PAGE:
The story shifts in both character focus and time as the focus lands on Hiro Hirono, a young man who is studiously working on his manga series when his phone rings. When he checks it he finds a message from his childhood friend Kei Shindou reminding him he had been invited to a Christmas party by her and he decides somewhat reluctantly to take a break and put in an appearance least he incur her wrath. Christmas Eve may turn out to be a rather fateful night for a number of people though as paths will cross which may lead to new encounters but which also may leave people deciding to have to leave their old paths behind them.

Kyosuke Tsutsumi is out taking shots for a student production that night along with his girlfriend when he briefly captures an image of a running Kei and he makes the decision he wants to follow her as she has a special something he wants to capture on film. While his decision to follow his muse and the impact it will have on him and his girlfriend is being pondered, the focus of his muse’s attention is having problems of his own. Hiro has decided to stop by a local church to do some research for his manga but encounters a new problem when his bike is stolen by a young woman who is herself chasing after a thief who has stolen her purse.

Hiro catches up to the young woman to discover she has crashed and his bike has been wrecked as she lays on the sidewalk seemingly unconscious. The young woman’s name is Miyako Miyamura and she is a bit of a capricious girl who suddenly decides she is no longer interested in chasing down the thief now that the going has gotten too tough. Hiro is not going to escape her though as his concern for her well being after her crash will turn out to have him spending the night with her as her house key was in her bag and no one is at her house, so the two head into town together though Hiro isn’t exactly overly enthused by the prospect.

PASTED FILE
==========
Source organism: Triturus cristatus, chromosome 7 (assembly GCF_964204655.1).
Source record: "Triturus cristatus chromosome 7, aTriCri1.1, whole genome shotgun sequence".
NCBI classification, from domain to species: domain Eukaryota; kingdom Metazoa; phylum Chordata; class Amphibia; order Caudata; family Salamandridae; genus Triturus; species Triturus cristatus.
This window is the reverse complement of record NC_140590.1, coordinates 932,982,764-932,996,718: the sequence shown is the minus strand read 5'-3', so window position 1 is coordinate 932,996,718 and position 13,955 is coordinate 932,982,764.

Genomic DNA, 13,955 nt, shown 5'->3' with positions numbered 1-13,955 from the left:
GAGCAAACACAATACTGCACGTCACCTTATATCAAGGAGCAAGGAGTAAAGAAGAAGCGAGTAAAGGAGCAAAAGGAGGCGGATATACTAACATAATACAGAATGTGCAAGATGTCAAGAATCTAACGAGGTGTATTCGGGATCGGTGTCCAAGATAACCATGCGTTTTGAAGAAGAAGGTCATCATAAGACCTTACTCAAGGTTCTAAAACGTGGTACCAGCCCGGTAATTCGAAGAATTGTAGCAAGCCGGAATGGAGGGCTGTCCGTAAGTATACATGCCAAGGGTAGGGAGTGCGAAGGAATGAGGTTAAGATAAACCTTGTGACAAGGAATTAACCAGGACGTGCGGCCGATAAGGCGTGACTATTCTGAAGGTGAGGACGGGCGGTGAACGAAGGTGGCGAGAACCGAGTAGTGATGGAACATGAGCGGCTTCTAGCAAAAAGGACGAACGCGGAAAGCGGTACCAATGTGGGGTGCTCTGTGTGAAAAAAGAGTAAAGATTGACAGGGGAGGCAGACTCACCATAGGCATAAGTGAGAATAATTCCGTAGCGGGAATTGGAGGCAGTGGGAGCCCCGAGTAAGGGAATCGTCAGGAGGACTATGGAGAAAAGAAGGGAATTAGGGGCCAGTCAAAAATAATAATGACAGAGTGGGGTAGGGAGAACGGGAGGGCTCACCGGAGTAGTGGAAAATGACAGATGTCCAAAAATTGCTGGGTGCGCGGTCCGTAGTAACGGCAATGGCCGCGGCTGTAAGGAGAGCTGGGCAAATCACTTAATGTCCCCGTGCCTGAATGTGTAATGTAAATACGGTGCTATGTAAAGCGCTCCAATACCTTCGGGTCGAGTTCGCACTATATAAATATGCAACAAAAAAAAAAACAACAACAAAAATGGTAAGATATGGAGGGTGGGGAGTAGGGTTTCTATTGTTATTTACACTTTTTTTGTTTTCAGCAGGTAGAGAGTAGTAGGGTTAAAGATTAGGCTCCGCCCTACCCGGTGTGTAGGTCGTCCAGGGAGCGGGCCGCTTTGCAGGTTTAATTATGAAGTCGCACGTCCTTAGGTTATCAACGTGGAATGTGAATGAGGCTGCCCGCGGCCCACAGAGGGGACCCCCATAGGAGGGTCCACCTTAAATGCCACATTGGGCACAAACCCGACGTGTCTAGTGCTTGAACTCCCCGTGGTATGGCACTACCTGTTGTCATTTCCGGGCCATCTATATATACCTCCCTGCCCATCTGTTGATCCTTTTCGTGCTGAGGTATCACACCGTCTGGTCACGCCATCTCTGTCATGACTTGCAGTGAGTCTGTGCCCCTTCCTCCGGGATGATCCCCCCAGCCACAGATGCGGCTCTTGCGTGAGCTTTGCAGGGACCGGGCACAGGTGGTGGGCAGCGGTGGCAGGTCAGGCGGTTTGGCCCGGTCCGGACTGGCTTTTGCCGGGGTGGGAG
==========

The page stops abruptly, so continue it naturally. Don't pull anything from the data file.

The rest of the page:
With the main characters largely now introduced each of them will be discovering the paths these new encounters lead down as they try to travel on these new found branches in their road of life. Each of the characters discovers that the paths will involve no small amount of pain and to travel these paths means they take up both another’s weight but they also carry the burden of knowing these decisions will close off other paths from them and that closure will lead to pain for other people they care about as well.

Renji will learn that Chihiro carries a particularly heavy burden with her that is the result of a childhood accident that has left her with impaired memory function. Despite this and a warning from the man who has been taking care of her, Renji becomes close to her and attempts to help her out of the limited existence that her life has become. While doing so he discovers just how much pain may occur to both of them as they discover they have something special- something which in turn may prove too much for either to bear however.

Meanwhile Hiro will have to come to terms with the idea of making choices, which is something he has never been any good at. To move forward he is going to have to decide what is important to him but in doing so he will have to face the pain his decisions will place on others. Along this way, both Miyako and Kei will have to confront their own histories and try to decide just how much they will risk opening up to Hiro in order to stay with him while also balancing that out with the fear of what might happen to them if they leave themselves completely vulnerable and find what he has to offer isn’t what they need.